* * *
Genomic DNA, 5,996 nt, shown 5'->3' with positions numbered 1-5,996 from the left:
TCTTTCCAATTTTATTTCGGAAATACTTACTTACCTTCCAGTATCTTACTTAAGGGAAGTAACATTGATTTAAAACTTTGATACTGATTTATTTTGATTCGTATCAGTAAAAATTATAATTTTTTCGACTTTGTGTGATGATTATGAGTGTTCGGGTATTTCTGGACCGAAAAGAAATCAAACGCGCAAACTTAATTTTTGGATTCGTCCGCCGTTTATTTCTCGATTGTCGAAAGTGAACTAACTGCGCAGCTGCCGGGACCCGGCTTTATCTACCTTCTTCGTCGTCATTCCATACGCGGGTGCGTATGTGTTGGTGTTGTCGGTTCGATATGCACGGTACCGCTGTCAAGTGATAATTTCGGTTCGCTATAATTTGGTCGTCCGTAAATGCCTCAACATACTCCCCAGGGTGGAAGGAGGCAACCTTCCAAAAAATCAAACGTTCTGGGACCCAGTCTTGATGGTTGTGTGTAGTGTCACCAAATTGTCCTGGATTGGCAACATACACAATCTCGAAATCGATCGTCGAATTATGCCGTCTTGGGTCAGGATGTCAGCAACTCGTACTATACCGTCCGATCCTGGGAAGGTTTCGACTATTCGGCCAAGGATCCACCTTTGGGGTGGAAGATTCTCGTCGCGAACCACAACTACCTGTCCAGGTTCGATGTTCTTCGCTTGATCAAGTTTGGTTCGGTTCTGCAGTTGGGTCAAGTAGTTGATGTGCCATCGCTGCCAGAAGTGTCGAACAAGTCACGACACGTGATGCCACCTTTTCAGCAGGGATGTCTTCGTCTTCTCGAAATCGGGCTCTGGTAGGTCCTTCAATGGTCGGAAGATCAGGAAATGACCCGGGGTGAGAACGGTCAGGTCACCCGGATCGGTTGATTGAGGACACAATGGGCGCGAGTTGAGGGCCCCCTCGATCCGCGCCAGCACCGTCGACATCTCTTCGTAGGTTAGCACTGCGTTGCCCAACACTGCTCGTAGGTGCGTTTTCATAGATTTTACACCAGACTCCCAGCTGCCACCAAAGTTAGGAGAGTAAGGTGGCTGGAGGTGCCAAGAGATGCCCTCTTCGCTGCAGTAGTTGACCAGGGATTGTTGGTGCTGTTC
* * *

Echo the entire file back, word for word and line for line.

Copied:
Genomic DNA, 5,996 nt, shown 5'->3' with positions numbered 1-5,996 from the left:
TCTTTCCAATTTTATTTCGGAAATACTTACTTACCTTCCAGTATCTTACTTAAGGGAAGTAACATTGATTTAAAACTTTGATACTGATTTATTTTGATTCGTATCAGTAAAAATTATAATTTTTTCGACTTTGTGTGATGATTATGAGTGTTCGGGTATTTCTGGACCGAAAAGAAATCAAACGCGCAAACTTAATTTTTGGATTCGTCCGCCGTTTATTTCTCGATTGTCGAAAGTGAACTAACTGCGCAGCTGCCGGGACCCGGCTTTATCTACCTTCTTCGTCGTCATTCCATACGCGGGTGCGTATGTGTTGGTGTTGTCGGTTCGATATGCACGGTACCGCTGTCAAGTGATAATTTCGGTTCGCTATAATTTGGTCGTCCGTAAATGCCTCAACATACTCCCCAGGGTGGAAGGAGGCAACCTTCCAAAAAATCAAACGTTCTGGGACCCAGTCTTGATGGTTGTGTGTAGTGTCACCAAATTGTCCTGGATTGGCAACATACACAATCTCGAAATCGATCGTCGAATTATGCCGTCTTGGGTCAGGATGTCAGCAACTCGTACTATACCGTCCGATCCTGGGAAGGTTTCGACTATTCGGCCAAGGATCCACCTTTGGGGTGGAAGATTCTCGTCGCGAACCACAACTACCTGTCCAGGTTCGATGTTCTTCGCTTGATCAAGTTTGGTTCGGTTCTGCAGTTGGGTCAAGTAGTTGATGTGCCATCGCTGCCAGAAGTGTCGAACAAGTCACGACACGTGATGCCACCTTTTCAGCAGGGATGTCTTCGTCTTCTCGAAATCGGGCTCTGGTAGGTCCTTCAATGGTCGGAAGATCAGGAAATGACCCGGGGTGAGAACGGTCAGGTCACCCGGATCGGTTGATTGAGGACACAATGGGCGCGAGTTGAGGGCCCCCTCGATCCGCGCCAGCACCGTCGACATCTCTTCGTAGGTTAGCACTGCGTTGCCCAACACTGCTCGTAGGTGCGTTTTCATAGATTTTACACCAGACTCCCAGCTGCCACCAAAGTTAGGAGAGTAAGGTGGCTGGAGGTGCCAAGAGATGCCCTCTTCGCTGCAGTAGTTGACCAGGGATTGTTGGTGCTGTTC